Ed. I’ve contributed dozens of stories to GOLF Magazine through the years (I’ve served on the mag’s world top 100 course-rating panel since 1997). But none landed with such a thud as this one, published in the March 1999 edition. In 24 years, I had heard nothing re. the ill-health or subsequent removal of diseased loblolly pines at Augusta National GC — until April 7, 2023, when a massive tree fell during the second round of Masters Tournament play. See comments below… Of course, trees are removed, tees are added, and greens are thoroughly renovated at ANGC and we hear nothing about those events, either — not until the club issues an official statement, or we see it on television the second weekend in April. The place is leak-proof. For the record, The Eisenhower Tree pictured above was a loblolly pine. It was taken down in 2014, because it was hit by lightening. Or so reads the party line.


AUGUSTA, Ga. — Overlooking each fairway like a glowering gallery of green giants, the stately Georgia pines here at Augusta National Golf Club represent arguably the most recognizable feature at a course replete with recognizable features. Because The Masters is the lone major championship played at the same venue year after year, competitors, spectators and television viewers have established an unrivaled connection with and affection for Augusta National. Where else could a slow-moving stream and a few magnolia beds take on such mythic, eye-moistening qualities? Of course, fabled Rae’s Creek comes into play on just three holes whereas the towering pines frame nearly every shot. Their lower limbs pruned up to 100 feet, these majestic loblollies stand silent, like so many Doric columns, quietly lining the verdant corridors of America’s foremost golfing shrine.

Okay, reality check: Nothing lives forever. The patrician powers-that-be at Augusta National may have kept commercialism at relative bay and held the price of a chicken salad sandwich under $3, but they can’t fight Mother Nature. Trees are organic. They die, and a number of Augusta’s trademark loblolly pine are doing just that; some allege before their time.

Loblolly pine (Pinus taeda), which comprise 90 percent of the trees at the National, can be felled by myriad “stress factors,” as arborists like to call them: lightning strikes, disease, root pathogens, even the dreaded southern pine beetle. They can also whither and die following long, healthy lives of some 300 years in their natural, forest environment. Yet some of Augusta’s prized loblolly aren’t so healthy and may not witness their second century of shot-making — or so say certain tree-savvy visitors to Augusta who have noticed a change. Robust loblollies sport needles so darkly green they appear almost black from a distance. However, a disturbing jaundice has afflicted the relatively young pines that stand hard along Augusta’s 18th fairway — a clear sign of ill health, the experts say. Last year, during his first trip back to Augusta in a quarter century, architect Desmond Muirhead was floored by their lack of vitality. Other veteran observers of Augusta, most of whom insist on anonymity, believe there is a problem in paradise.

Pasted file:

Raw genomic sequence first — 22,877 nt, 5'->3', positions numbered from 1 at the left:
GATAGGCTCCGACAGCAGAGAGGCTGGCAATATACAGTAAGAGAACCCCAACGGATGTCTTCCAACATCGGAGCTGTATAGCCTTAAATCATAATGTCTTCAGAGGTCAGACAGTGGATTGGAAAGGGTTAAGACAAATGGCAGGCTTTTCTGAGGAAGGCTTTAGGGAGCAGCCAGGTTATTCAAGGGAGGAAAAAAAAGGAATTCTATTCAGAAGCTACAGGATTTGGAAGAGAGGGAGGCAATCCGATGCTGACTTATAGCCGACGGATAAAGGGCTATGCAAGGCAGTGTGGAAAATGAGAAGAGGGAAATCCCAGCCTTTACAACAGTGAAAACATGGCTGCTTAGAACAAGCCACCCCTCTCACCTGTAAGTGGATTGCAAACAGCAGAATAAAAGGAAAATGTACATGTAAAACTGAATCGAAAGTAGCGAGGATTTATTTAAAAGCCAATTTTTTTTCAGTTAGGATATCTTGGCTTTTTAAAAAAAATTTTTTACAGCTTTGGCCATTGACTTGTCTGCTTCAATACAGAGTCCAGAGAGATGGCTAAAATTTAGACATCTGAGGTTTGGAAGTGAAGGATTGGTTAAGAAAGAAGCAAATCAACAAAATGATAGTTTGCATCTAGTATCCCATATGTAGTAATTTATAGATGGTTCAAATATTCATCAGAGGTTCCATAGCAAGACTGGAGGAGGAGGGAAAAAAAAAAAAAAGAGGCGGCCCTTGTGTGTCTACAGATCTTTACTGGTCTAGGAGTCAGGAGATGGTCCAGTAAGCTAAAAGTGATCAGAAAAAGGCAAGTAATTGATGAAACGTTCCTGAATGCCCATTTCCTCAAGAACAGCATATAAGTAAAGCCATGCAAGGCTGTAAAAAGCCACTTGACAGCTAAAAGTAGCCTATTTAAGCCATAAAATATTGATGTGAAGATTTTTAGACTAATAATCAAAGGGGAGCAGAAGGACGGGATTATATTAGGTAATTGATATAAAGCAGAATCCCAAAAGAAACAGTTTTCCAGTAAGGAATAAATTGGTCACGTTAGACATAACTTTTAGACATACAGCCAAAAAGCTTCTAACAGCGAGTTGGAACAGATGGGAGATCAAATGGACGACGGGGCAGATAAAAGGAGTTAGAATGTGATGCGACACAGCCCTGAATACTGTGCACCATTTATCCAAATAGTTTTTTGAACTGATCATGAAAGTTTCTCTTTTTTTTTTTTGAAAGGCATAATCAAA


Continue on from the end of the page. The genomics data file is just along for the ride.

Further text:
In his forthcoming book, “The Masters: Golf, Money and Power in Augusta, Georgia” (published by Villard, a division of Random House), author Curt Sampson isn’t nearly so discrete. He alleges that many more loblolly pine, especially those positioned along Augusta’s fairways, are suffering from poor health — a matter not unrelated, he says, to the club’s obsession with Edenic course conditions. Tipped off to the pine problem by his friend Muirhead, Sampson maintains misplaced fertilizer and overzealous irrigation practices have wrought considerable havoc with the loblollies, which are xerophytes — a fancy word for plants accustomed to dryer conditions. Further, for many years Augusta National maintained turfgrass well into wooded areas off the fairways. Today, this practice is an acknowledged horticultural no-no, as experts agree that trees and grass compete for the same nutrients.